Thursday, December 15, 2011

Are You Too Nice?


Photo by Armando Maynez


Mean or Strict?

When I taught high school students, periodically a student would tell me: "Mister, you're mean."

I often replied: "I'm not mean. I'm strict. I care about you too much to let you [fill in the blank]."

Real Caring

I believe effective leaders care for the people they lead.

However, it is easy to confuse caring with being pleasant. They are not the same thing. As with those students who interpreted guidance I knew to be in their best interest as "mean", you may encounter an inner voice (or even a team member's voice) that tells you you're not being nice when you act in the best interests of another person.

Truly caring for another person will at times mean saying something that is unpleasant for them to hear and which you don't particularly enjoy saying.

You can say it firmly, you can say it kindly, you can maintain your respect for the other person, and you can reinforce their dignity. All these are desirable. Nonetheless, it may not feel nice or agreeable.

And yet, providing this feedback and helping a team member understand the negative consequences of their actions may be the most caring thing you ever do for some people. It gives them a chance to grow and experience more of life.

Are You Too Nice?

If being agreeable and getting along with your team is preventing you from addressing uncomfortable subjects, the answer is yes.

You are preventing your team members from growing and you are reducing your credibility with your team.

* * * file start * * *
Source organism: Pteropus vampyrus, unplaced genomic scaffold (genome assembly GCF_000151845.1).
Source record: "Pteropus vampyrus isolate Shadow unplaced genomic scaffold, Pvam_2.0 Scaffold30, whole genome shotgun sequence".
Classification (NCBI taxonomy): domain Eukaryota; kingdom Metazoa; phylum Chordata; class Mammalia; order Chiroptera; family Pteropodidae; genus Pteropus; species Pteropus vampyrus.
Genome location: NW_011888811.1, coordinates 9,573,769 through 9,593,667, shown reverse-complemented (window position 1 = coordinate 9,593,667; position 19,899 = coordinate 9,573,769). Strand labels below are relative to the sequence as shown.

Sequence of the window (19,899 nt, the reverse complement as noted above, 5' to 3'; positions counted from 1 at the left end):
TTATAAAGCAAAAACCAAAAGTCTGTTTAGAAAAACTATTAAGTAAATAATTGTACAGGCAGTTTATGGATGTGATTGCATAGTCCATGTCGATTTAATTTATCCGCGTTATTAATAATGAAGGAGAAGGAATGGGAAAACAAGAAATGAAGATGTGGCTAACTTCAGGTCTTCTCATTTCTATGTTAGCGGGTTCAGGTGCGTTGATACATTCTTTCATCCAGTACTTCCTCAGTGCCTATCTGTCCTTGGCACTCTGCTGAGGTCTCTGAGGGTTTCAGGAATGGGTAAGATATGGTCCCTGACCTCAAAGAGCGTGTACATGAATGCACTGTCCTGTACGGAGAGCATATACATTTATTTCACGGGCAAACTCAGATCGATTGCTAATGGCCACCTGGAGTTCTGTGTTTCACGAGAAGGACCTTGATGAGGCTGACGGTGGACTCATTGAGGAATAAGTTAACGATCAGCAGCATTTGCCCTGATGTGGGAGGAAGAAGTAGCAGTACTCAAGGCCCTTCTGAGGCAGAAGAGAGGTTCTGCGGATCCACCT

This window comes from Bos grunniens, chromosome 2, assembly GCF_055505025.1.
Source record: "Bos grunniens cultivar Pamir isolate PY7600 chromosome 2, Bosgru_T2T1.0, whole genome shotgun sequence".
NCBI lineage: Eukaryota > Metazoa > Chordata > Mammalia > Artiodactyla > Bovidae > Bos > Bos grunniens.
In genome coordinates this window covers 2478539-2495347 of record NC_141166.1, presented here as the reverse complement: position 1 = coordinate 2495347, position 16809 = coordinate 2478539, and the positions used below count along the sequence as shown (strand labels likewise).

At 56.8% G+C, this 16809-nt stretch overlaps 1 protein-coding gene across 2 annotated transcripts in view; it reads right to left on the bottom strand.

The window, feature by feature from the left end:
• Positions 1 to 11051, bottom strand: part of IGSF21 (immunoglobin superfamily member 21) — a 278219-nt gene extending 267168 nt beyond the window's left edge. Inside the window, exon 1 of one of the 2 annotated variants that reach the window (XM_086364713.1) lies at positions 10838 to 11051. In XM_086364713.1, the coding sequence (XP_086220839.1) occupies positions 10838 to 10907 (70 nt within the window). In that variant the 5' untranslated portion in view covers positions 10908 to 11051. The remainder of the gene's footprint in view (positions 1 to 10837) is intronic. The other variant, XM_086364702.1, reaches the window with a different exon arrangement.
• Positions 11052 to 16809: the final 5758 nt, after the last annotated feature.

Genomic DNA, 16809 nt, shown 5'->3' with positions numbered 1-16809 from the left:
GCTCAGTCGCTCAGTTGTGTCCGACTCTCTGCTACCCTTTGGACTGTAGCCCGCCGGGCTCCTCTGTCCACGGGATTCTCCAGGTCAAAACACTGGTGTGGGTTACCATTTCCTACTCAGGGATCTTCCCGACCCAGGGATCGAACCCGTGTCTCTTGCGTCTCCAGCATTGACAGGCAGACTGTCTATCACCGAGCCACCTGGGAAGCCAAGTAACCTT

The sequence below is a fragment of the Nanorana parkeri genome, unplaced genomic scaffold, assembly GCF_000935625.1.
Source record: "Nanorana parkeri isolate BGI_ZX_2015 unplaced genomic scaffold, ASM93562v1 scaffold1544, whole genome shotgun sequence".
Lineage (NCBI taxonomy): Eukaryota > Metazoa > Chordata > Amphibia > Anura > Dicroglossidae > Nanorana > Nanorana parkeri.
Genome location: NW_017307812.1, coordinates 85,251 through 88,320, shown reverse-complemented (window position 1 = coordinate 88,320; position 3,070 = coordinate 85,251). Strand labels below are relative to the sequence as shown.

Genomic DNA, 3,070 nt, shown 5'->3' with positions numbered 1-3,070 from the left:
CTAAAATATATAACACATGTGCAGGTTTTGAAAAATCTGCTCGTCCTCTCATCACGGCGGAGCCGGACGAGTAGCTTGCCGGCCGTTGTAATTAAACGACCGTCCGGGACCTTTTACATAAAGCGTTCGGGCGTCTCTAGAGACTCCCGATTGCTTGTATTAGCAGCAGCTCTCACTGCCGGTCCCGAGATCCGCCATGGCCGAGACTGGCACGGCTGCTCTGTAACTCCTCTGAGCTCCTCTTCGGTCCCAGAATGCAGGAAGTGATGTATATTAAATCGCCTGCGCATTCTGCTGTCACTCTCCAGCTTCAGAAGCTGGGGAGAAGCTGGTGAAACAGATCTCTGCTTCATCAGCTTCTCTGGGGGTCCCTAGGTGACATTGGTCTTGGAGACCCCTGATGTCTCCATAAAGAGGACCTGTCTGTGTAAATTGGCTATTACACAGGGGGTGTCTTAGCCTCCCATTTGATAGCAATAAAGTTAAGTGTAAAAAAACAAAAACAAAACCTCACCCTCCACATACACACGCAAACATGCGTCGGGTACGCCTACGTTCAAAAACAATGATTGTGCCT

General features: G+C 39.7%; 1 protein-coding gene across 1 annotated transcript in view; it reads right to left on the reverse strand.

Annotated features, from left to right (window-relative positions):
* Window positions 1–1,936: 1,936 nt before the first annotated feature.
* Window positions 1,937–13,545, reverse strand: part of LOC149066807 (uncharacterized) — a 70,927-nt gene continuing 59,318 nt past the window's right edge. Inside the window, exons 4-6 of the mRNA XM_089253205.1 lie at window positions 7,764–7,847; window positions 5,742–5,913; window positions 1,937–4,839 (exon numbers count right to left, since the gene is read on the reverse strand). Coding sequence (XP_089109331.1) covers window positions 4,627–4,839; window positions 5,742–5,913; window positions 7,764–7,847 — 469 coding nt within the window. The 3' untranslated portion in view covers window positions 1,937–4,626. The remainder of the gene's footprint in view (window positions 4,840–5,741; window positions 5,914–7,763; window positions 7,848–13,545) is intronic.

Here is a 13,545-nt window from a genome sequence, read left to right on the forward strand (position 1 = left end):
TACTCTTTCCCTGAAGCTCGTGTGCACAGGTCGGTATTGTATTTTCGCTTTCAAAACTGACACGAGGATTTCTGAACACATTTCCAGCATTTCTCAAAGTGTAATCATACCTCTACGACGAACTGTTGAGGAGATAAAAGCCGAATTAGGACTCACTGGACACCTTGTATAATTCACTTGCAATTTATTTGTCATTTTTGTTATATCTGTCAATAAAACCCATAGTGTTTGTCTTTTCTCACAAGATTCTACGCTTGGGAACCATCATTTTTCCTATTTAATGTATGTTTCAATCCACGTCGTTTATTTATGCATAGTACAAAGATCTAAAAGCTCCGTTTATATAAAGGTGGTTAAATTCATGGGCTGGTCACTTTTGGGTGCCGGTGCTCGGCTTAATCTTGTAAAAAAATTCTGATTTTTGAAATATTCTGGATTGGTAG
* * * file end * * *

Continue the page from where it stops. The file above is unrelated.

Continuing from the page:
It's Time

It's time to begin caring for your team. Pick one issue you know needs to be addressed...you might start by clarifying your own expectations with your team. Or it might be time to address the destructive behavior everyone knows about, but no one mentions.

If you need to practice, find a colleague and role play. If you can't find someone, contact me and I'll help.

Get started today. Your team needs you to care.

Read More:
Take care,

David M. Dye

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David shares twenty years experience teaching, coaching, leading, and managing in youth service, education advocacy, city governance, and faith-based nonprofits. He currently serves as Chief Operating Officer for Colorado UpLift and enjoys helping others discover and realize their own potential.

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